Whalen skis in the dark woods of Dewey
The Enterprise — Jordan J. Michael
Open eyes, open ears: Guilderland native Christopher Whalen listens to family and friends after his 2.5K cross-country ski race at Dewey Mountain during the Empire State Winter Games last Friday. The event was held at night, with light bulbs strung up throughout the course, and Whalen won a Bronze medal with a time of 9:08.
SARANAC LAKE — Christopher Whalen turned 21 last Saturday. What did he get for a gift?
A weekend full of cross-country skiing at the Empire State Winter Games.
Whalen, of Altamont, made his fourth appearance at the Games, but on Friday night he was faced with a new challenge: racing in the dark. The 2.5K course at Dewey Mountain was dim at best, with the periodic light bulb hanging from a wire.
It was a chilly night, as cheers and cowbells echoed through the snow-covered trees. Nordic skiers skated through the woods, huffing and puffing all the way.
Whalen won a Bronze medal with a time of 9:08 despite hitting what he called a “powder hole” during the race, which caused the tails of he skis to cross. A snowstorm had rolled through a few days earlier, but the course was groomed.
“It wasn’t horrible, but I took a seat,” said Whalen after the race. “I lost enough time; two guys passed me. Other than that, I felt great.”
Whalen said it was frustrating to go down, but nowhere near as maddening as that time when a spectator cut him off in the middle of a race. However, he’s never been cut off by another skier because cross-country is one of the most friendly sports, he says.
“It wasn’t stupid or anything,” Whalen said last Friday. “This is not the Olympics.”
With stretches of darkness on the course, visibility was the greatest obstacle.
“You can see the ground, but nothing about it,” said Whalen. “You can’t tell the depth of the snow, it’s colder, but it’s all relative. It’s a vision thing.”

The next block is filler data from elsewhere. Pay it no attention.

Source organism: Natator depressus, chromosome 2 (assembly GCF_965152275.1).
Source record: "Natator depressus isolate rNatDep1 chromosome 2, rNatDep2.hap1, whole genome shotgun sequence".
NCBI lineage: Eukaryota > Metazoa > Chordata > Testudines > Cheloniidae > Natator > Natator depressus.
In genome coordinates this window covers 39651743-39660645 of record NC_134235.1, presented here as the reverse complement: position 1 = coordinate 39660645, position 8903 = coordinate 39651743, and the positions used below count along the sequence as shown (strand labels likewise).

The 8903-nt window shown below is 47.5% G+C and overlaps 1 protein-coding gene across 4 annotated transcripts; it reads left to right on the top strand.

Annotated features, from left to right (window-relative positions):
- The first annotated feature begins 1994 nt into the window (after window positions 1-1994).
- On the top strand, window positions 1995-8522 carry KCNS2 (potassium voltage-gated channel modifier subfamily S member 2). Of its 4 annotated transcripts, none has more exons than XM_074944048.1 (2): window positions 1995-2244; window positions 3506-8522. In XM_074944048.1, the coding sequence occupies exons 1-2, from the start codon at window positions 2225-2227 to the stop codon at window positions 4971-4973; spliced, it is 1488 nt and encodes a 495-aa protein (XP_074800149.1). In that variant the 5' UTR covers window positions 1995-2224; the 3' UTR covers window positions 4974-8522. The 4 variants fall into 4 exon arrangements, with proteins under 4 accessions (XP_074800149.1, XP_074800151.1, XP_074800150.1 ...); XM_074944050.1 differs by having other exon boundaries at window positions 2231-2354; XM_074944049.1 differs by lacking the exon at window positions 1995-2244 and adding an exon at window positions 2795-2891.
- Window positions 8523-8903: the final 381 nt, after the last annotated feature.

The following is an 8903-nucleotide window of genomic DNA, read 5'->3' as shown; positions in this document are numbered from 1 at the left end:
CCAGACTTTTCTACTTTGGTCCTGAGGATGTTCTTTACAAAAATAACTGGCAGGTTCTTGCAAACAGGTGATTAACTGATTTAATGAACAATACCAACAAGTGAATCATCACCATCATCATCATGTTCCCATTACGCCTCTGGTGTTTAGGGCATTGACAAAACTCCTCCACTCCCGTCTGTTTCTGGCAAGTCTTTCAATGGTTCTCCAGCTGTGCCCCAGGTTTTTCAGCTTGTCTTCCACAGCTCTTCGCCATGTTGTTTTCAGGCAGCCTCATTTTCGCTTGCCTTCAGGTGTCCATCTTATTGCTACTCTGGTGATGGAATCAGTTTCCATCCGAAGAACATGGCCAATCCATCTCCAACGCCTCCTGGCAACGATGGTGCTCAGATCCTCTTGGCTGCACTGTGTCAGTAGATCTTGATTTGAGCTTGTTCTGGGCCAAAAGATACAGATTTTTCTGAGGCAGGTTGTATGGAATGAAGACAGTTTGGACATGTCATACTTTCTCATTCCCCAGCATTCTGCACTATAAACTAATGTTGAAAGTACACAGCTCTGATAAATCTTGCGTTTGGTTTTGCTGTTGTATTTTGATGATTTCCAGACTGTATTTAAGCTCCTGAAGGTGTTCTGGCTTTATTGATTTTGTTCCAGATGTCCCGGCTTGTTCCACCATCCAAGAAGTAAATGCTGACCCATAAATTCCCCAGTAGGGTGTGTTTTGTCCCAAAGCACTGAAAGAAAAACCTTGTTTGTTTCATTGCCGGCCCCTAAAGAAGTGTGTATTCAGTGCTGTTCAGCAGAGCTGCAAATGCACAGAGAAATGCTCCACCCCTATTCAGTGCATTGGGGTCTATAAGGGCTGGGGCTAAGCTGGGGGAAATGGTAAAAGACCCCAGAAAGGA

The temperature was around 10 degrees, but Whalen had only a few layers on. Since cross-country skiing works the entire body, athletes can get pretty warm.
“I really love the workout, all of us do,” Whalen said. “You feel great when you’re done, and you feel accomplished.”
Whalen has been competing in Nordic since his sophomore year at Guilderland High School, making the state team for the Dutch as a senior. Recently, he’s been studying naval architecture at the State University of New York Maritime College in the Bronx, so he doesn’t ski as much, but he’ll still find time to log 70 kilometers in a day when he’s home from school.
“You can look back on that,” Whalen said. “I’m competitive, but I’m not crazy. If a race doesn’t go well, then it doesn’t go well. Sometimes, I pride myself on not being too competitive.”
Some Olympic Nordic skiers train at Dewey Mountain, which is two miles from downtown Saranac Lake. Whalen will be paying attention to what Kikkan Randall does at Sochi, as well as his 19-year-old friend from New Hampshire, who is competing in biathlon.
“You learn from watching the good guys,” said Whalen. “You pick up the real background from them because they’re really great.”
Whalen won another Bronze medal in the 7.5K on Sunday with a time of 29:45, but did not finish Saturday’s 20K because it was too much for his muscles, he said.
Society says that your 21st birthday is one to really celebrate, but Whalen just wanted to ski.
“I’m not amazing, but I like being in shape,” Whalen said. “It can get really competitive out here.”